The degrees of the given problems are arranged in an ascending order using numbers. Like in the former case, 154 subjects were involved in the study of which 38 were males and 116 females. The means by genders are summarised in the following the table.

Table 2

GHSAnx Gender Number Mean Standard Deviation
Male 38 35.45 10.13
Female 116 39.21 8.84

On average, approximately 35.45 percent (SD 10.13) of males were found to seek help for either emotional problems or anxiety. On the other hand, approximately 39.21with (SD 8.89) per cent of the women in the study were found to either seek help informally for emotional problems or depression. This finding corresponds to those of the study conducted by Zalta et al., (2012).

When testing whether there is any difference in the means between the levels of anxiety by gender (Verma, 2013: Wood & Eagly, 2012), a significant value 0.030 with a t- statistic of -2.193 was found. This value being less than 0.05 led the researchers to verify the null hypothesis and reject the alternative hypothesis, and conclude that the variable was from the same population. As both groups’ means were not significantly different from each other, these variables do not depend on the gender of the subject (Lefebvre, 2006).

When testing whether there was any gender difference between the emotional problems that a person experiences and decision to get help in an informal way, a significant value of 0.041 was found and a t statistic of -2.061. The value being less than 0.05, the researchers accepted the null hypothesis and rejected the alternative hypothesis leading them to conclude that the second variable was from the same populations as of the first variable (Dowdy, Wearden, & Chilko, 2004). Because both groups’ means were not significantly different from each other (Lefebvre, 2006) then the variable does not depend on the gender of the subject.

Further, correlation analysis for the tendency to seek assistance and for sharing their experiences was done as explained in the first part of this assignment. The correlation value was determined and used to determine the nature and strength of the relationship. The correlation between the two variables was 0.769. This meant that 76.9 percent of all the points are correlated to each other directly. This meant that if the best line of fit would be drawn through all the possible points (Rosenthal, 2011) approximately 77 per cent of the points will lie on the line directly. This means the variables have a strong positive relationship. A strong positive relationship meant that the probability of a respondent experiencing the first variable to experience the second was high. Therefore, the two variables are positively correlated.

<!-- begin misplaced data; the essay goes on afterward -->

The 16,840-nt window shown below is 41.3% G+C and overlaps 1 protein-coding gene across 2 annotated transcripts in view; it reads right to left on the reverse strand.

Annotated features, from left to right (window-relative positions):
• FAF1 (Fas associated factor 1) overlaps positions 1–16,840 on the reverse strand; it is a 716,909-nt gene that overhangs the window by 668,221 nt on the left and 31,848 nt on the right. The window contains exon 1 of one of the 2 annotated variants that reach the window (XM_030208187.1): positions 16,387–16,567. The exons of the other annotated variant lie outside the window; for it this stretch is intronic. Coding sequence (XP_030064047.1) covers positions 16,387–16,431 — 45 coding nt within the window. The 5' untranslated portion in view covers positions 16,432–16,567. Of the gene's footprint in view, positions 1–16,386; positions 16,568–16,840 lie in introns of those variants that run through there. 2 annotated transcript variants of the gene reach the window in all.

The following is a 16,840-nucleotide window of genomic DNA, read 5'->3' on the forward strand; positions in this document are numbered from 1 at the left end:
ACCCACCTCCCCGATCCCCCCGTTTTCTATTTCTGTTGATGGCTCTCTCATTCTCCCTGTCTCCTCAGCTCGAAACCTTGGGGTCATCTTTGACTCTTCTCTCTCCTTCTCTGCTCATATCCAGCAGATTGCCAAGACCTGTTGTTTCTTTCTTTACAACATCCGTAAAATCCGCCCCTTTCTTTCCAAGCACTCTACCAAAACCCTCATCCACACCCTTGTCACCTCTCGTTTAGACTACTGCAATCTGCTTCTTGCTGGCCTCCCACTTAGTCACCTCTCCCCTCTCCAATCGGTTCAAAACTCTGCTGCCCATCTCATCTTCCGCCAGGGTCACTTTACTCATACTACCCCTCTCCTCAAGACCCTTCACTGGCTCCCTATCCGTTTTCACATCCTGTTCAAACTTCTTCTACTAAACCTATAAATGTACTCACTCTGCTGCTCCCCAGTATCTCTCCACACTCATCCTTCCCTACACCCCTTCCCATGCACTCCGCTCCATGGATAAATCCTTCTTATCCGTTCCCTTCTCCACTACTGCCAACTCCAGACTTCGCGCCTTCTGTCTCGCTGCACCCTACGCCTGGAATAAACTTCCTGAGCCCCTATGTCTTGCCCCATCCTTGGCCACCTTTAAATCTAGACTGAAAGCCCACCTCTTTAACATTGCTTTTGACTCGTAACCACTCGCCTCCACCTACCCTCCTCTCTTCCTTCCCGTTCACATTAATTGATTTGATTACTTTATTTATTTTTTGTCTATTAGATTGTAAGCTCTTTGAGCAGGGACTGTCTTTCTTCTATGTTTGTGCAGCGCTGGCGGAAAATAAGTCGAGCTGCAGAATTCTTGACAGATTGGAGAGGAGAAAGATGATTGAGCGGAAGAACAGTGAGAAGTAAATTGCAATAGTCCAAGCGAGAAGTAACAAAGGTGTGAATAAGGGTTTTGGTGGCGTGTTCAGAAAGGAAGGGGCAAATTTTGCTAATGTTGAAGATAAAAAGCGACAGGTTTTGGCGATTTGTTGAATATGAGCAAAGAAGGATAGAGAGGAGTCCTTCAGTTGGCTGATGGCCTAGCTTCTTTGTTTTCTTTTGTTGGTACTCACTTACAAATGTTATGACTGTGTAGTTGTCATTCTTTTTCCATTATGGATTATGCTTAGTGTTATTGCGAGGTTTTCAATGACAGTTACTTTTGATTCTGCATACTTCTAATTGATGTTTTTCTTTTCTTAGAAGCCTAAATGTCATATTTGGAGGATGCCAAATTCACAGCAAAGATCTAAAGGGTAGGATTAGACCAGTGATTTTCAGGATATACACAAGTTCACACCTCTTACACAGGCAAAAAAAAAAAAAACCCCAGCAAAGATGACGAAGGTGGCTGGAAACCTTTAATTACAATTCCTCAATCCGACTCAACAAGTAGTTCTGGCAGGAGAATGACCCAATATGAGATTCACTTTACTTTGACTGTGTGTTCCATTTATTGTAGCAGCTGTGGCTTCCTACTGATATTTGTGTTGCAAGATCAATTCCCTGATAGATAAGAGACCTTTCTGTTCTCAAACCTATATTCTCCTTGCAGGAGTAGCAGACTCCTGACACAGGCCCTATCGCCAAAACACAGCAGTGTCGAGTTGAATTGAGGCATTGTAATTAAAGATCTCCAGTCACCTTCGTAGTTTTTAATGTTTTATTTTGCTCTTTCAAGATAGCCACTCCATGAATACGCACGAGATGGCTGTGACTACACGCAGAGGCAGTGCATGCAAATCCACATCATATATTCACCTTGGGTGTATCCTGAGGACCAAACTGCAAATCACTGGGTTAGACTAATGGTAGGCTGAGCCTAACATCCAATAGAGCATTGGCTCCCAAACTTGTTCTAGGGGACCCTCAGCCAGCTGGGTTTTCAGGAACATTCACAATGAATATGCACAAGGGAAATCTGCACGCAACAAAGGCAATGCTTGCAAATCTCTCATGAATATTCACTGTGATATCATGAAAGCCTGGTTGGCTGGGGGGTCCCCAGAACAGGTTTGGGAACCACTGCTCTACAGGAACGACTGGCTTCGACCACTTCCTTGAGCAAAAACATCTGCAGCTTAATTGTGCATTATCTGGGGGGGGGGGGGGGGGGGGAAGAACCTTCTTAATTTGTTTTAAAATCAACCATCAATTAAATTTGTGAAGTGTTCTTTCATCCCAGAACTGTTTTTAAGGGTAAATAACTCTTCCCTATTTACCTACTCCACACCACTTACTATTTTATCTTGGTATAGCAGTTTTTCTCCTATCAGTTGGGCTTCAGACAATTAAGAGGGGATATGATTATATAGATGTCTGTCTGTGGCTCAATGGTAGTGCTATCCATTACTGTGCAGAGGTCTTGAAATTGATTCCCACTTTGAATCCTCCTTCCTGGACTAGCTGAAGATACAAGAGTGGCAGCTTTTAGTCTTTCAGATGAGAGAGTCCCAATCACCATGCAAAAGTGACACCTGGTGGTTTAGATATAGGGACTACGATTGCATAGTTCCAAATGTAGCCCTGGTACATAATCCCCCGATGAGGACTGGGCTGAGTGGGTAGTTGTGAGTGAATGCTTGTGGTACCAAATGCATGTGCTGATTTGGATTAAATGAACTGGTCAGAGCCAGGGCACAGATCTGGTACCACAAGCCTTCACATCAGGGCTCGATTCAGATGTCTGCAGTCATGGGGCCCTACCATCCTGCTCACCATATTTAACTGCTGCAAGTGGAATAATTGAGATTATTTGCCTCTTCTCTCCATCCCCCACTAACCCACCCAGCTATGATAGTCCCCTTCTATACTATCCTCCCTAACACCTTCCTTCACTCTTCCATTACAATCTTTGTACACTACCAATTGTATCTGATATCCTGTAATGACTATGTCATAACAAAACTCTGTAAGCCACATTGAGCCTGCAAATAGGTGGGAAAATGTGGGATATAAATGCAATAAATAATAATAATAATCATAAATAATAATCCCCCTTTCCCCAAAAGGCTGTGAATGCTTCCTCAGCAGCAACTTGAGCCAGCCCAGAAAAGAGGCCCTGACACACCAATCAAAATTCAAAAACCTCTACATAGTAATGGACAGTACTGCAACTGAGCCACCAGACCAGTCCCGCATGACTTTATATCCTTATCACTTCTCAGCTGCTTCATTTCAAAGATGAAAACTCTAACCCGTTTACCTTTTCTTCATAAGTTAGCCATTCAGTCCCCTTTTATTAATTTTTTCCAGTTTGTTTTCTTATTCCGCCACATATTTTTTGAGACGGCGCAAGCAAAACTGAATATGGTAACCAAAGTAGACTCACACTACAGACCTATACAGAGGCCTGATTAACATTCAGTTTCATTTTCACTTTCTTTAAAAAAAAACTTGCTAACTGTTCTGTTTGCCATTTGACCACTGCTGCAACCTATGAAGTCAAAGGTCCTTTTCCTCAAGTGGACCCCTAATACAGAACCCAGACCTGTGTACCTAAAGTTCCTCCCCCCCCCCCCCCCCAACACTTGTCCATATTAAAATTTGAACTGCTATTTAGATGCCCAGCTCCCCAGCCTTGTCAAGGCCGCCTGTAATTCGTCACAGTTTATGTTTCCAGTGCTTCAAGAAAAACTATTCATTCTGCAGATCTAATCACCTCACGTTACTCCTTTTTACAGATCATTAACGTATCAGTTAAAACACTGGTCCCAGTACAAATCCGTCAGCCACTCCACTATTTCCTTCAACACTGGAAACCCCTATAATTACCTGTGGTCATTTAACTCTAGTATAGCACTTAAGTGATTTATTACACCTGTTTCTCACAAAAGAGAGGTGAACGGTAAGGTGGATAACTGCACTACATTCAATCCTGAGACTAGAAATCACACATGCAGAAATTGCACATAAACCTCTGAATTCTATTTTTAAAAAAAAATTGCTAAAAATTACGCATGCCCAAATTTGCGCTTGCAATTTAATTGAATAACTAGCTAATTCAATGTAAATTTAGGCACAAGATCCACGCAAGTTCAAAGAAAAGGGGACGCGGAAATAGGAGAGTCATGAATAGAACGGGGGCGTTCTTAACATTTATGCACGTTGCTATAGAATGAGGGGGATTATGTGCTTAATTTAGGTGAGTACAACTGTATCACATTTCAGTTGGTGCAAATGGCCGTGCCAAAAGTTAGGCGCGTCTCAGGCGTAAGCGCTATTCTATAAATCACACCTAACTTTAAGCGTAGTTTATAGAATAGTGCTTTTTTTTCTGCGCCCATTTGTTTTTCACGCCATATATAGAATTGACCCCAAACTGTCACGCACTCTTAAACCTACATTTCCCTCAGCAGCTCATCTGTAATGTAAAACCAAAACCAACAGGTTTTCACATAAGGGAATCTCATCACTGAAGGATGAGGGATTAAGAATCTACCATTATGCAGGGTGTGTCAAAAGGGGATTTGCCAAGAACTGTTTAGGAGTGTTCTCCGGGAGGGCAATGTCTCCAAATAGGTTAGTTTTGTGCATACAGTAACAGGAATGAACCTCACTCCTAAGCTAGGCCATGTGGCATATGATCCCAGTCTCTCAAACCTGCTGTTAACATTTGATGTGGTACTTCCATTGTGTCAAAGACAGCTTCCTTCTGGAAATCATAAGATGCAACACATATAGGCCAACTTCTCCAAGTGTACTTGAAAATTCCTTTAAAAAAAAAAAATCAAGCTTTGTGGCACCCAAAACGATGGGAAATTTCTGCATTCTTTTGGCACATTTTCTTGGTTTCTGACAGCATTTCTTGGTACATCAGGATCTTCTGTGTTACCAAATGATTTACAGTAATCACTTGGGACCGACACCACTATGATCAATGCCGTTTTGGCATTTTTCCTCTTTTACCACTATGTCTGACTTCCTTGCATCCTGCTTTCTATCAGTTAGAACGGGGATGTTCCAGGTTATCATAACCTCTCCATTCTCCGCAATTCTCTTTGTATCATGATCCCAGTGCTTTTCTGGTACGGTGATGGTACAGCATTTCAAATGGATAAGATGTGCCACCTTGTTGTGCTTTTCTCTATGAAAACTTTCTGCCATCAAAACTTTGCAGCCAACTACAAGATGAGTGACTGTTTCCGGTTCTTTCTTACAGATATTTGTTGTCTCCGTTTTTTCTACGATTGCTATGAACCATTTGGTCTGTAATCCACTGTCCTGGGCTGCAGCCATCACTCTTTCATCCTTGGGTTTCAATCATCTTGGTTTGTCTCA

References

Argyrous, G. (2011). Statistics for Research (3rd Edition ed.). Singapore: SAGE Publications Ltd.

Cohen, J., Cohen, p., West, S. G., & Alken, L. S. (2003). Applied Multiple Regression/Correlation Analysis for the Behavioral Sciences. New Jersey: Lawrence Erlbaum Associates. Inc., Publishers.

Dowdy, S., Wearden, S., & Chilko, D. (2004). Statistics for Research (3rd Edition ed.). New Jersey: Johns Wiley & Sons, Inc.

Lefebvre, M. (2006). Applied Probability and Statistics. Montreal: Springer Science.

Rice, J. A. (2007). Mathematical Statistics and Data Analysis (3rd Edition ed.). Belmont, CA: Duxbury.

Rosenthal, J. A. (2011). Statistics and Data Interpretation for Social Work. London: Lippincott Williams & Wilkins.

Sharma, A. K. (2005). Text Book of Correlations and Regression. New Delhi: Discovery Publishing House.

Verma, J. P. (2013). Data Analysis in Management with SPSS Software. New Delhi: Springer.

Wood, W., & Eagly, A. H. (2012). Biosocial Construction of Sex Differences and Similarities in Behavior. Advances in Experimental Social Psychology, 46, 56-103.

Zalta, A. K., & Chambless, D. L. (2012). Understanding Gender Differences in Anxiety: The Mediating Effects of Instrumentality and Mastery. Psychology of Women Quarterly, 36 (4), 488-499.